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Old Fallings Lane, Low Hill, Wolverhampton, WV10 8BN
Does not apply
Number of Pupils
Highlights from Latest Inspection
What is it like to attend this school?
Fallings Park Primary School is a large and lively school at the heart of the local community. Many pupils attend the school's breakfast club each morning.
Leaders offer this provision free of charge. Thus, from very early in the day, the school is busy and purposeful.
Leaders have a clear vision for the school: 'learning today for tomorrow's success'.
They have placed emphasis on developing the school's curriculum, ensuring that pupils learn a broad range of subjects.
Pupils behave well most of the time. They are proud of their school and display positive attitudes to learning.
Pupils in Years 5 and 6 are particularly proud to wear a distin...ct upper-school uniform. As one pupil in Year 6 said, 'It makes me look ready for business.'
Occasionally, there are incidents of bullying.
The vast majority of pupils say that these incidents are rare. They trust adults to sort matters out. This helps pupils to feel safe.
Pupils take part in many activities that enrich their education. For example, pupils in Year 2, Year 4 and Year 6 have swimming lessons. Pupils also engage in regular charity projects.
They recently raised over £12,000 to help families in the community.
What does the school do well and what does it need to do better?
The headteacher and deputy headteacher, supported by governors and the local authority, have high ambitions for the school. They ensure that the school meets its statutory obligations.
They promote staff well-being. The vast majority of staff feel valued and enjoy working at the school. This ensures that pupils learn in a safe, happy and positive environment.
Leaders have set out the knowledge, vocabulary and skills they expect pupils to learn each year, in almost all subjects. They are still developing and refining the curriculum in a few subjects. Pupils learn key information in a logical order.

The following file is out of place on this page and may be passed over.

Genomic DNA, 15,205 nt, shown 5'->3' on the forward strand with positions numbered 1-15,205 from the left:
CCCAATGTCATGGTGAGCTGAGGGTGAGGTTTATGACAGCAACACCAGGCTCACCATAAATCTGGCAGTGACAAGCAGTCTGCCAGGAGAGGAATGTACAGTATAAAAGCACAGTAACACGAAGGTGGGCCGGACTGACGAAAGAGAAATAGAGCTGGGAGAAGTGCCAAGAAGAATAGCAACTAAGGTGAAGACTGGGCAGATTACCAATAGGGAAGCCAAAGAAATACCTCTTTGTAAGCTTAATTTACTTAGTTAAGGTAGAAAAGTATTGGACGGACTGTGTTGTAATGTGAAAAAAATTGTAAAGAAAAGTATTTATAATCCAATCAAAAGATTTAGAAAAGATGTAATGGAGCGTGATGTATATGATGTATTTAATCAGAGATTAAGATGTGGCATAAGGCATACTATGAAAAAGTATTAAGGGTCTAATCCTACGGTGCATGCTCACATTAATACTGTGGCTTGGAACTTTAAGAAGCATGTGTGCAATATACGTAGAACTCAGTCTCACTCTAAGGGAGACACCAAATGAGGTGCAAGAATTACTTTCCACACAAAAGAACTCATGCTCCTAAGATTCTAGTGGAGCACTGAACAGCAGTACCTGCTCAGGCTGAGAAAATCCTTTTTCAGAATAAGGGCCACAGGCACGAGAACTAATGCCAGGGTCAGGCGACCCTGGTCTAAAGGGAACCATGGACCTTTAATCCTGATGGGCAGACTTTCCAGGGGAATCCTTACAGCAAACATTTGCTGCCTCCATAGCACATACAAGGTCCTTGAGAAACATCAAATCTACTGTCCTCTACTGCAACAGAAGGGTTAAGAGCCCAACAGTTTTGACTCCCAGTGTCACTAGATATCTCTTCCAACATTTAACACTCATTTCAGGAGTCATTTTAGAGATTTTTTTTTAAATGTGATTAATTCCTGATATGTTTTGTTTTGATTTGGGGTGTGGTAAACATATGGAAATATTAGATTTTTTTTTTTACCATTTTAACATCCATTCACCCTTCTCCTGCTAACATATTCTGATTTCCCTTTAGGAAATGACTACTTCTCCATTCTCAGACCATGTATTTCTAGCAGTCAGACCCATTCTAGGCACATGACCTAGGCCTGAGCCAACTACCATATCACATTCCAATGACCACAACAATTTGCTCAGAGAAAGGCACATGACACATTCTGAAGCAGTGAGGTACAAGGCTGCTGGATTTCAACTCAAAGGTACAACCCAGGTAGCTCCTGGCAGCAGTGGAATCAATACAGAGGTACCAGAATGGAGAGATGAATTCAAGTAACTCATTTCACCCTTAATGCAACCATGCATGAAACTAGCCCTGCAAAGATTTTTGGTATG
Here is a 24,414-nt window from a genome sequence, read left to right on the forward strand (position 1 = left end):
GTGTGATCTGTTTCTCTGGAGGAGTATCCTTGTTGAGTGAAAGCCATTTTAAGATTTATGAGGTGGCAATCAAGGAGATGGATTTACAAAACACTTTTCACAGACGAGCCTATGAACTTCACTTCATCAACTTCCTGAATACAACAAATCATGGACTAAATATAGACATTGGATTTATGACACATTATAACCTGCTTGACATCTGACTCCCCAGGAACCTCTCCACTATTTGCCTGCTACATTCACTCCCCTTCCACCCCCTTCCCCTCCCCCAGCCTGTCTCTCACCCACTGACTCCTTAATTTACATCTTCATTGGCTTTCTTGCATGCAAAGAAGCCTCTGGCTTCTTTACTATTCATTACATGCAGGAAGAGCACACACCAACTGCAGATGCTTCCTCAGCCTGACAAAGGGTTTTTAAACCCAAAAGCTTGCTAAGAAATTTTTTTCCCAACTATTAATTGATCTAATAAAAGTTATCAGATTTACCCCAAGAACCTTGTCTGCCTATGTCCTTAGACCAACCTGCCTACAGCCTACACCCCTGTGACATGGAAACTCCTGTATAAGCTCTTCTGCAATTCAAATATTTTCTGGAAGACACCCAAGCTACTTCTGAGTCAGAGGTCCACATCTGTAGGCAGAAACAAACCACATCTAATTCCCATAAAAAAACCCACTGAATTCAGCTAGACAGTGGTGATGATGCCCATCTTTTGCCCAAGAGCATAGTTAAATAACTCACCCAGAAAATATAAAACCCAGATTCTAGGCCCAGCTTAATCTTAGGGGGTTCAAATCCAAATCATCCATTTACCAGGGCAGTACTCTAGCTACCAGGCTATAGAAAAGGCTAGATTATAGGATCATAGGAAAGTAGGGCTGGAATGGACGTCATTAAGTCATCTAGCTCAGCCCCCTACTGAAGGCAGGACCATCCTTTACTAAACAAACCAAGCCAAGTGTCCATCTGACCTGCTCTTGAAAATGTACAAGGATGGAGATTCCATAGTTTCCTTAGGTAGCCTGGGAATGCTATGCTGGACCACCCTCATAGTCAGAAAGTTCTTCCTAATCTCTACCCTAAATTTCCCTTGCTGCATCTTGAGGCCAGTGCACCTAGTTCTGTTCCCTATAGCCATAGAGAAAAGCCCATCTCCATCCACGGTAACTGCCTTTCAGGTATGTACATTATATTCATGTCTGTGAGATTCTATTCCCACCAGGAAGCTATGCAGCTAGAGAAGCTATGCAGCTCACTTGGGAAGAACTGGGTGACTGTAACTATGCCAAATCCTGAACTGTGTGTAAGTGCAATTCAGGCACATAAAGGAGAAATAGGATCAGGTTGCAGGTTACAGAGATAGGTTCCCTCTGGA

This helps them to build secure knowledge over time. For example, in science, children in early years learn about the seasons. Pupils build on this knowledge in Year 1 when they learn about how seasons affect the length of days.
Pupils remember this information and use it when they study light and shadows in Year 3.
Leaders place serious emphasis on developing teachers' expertise. Each year group is overseen by a non-class-based middle leader.
These eight middle leaders coach, train and develop staff within their year-group team. The approach is working well. In addition, leaders have provided whole-school training in subjects such as mathematics, science, reading and physical education (PE).
However, teachers are not yet expert in all the subjects that they teach. For example, staff have not yet had opportunities to develop their subject knowledge in history or geography.
Teachers provide clear explanations and examples when teaching new ideas and concepts.
They ensure that pupils have sufficient time to practise and apply their learning. This helps pupils to build their confidence, speed and fluency. It also ensures that pupils remember the key information they have learned.